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|AI||How smart (or dumb) you perceive the game's artificial intelligence to be||4.5|
|Gameplay||How well the game mechanics work (player controls, game action, interface, etc.)||4.5|
|Graphics||The quality of the art, or the quality/speed of the drawing routines||4.5|
|Personal Slant||How much you personally like the game, regardless of other attributes||4.0|
|Sound / Music||The quality of the sound effects and/or music composition||4.5|
|Overall MobyScore (2 votes)||4.4|
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Pool Paradise is, by far, the best pool and billiards simulator I have ever played. The immaculate graphics and flawless physics engine are complimented perfectly by an incredible aiming and shooting system, all for about twenty bucks! This is the game for snooker and video game enthusiasts alike. Chalk up your cue, rack your balls and get ready for Pool Paradise.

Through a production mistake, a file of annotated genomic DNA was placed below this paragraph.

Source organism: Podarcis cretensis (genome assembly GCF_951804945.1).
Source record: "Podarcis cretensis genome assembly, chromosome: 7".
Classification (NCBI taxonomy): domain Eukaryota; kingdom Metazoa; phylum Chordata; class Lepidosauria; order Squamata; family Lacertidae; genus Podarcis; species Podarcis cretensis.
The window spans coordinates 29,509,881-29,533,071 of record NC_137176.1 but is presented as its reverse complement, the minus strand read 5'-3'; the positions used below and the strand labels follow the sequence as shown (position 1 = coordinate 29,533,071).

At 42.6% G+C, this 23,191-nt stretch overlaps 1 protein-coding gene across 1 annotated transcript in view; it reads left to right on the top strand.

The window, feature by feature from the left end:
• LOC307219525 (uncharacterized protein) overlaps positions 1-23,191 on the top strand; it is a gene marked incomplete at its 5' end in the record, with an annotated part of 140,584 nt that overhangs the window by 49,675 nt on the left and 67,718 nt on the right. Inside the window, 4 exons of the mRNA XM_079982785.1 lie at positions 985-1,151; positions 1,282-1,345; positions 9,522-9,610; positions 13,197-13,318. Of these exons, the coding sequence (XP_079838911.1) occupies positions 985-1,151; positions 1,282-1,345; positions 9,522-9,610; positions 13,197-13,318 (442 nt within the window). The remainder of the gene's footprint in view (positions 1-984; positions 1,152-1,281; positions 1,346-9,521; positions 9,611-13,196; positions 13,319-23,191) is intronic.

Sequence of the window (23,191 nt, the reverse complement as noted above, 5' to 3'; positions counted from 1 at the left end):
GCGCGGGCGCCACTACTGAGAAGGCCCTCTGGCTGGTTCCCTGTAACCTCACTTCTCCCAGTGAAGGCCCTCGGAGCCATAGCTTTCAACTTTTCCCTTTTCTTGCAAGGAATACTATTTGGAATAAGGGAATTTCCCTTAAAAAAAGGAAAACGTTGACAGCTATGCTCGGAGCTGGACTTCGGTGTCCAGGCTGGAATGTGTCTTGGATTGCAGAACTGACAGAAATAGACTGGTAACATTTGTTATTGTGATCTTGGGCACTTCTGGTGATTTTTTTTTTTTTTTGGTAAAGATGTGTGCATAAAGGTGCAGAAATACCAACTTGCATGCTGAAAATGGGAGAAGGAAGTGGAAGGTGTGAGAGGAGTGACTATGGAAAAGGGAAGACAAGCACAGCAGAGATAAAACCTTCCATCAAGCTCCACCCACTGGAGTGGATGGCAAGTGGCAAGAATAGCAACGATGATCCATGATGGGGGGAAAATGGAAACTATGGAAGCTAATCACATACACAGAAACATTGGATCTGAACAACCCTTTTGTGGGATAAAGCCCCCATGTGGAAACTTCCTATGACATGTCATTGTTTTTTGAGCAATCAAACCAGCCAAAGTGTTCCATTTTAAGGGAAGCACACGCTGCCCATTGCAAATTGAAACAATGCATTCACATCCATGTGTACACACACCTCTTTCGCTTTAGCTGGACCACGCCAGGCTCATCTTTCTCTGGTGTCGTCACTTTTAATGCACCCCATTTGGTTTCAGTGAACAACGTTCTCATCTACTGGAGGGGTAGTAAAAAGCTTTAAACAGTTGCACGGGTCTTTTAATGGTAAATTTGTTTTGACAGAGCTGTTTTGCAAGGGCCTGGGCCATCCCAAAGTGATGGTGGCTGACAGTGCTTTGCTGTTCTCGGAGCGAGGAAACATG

One of the ultimate tests of a video game is whether or not it can take someone completely unfamiliar to a genre, and make him or her an instant fan of it. Pool Paradise is the game that can do just that. Pool Paradise is one of those games you can pick up one year after you put it down and still get into it and pick the controls back up no sweat. From the easy to learn controls, to the clever graphical and aesthetic touches, to the simple fact that there are dodos in the game, you’ll find that for twenty bucks, this title is well worth the money.
With nearly a dozen game variations, ten tables, ten tournaments, five game modes, and thirty opponents, Pool Paradise is the encyclopedic compilation of all things “pool”. Tack on an enjoyable selection of mini-games and you have one of the most pleasurable pastimes you can partake of on your GameCube.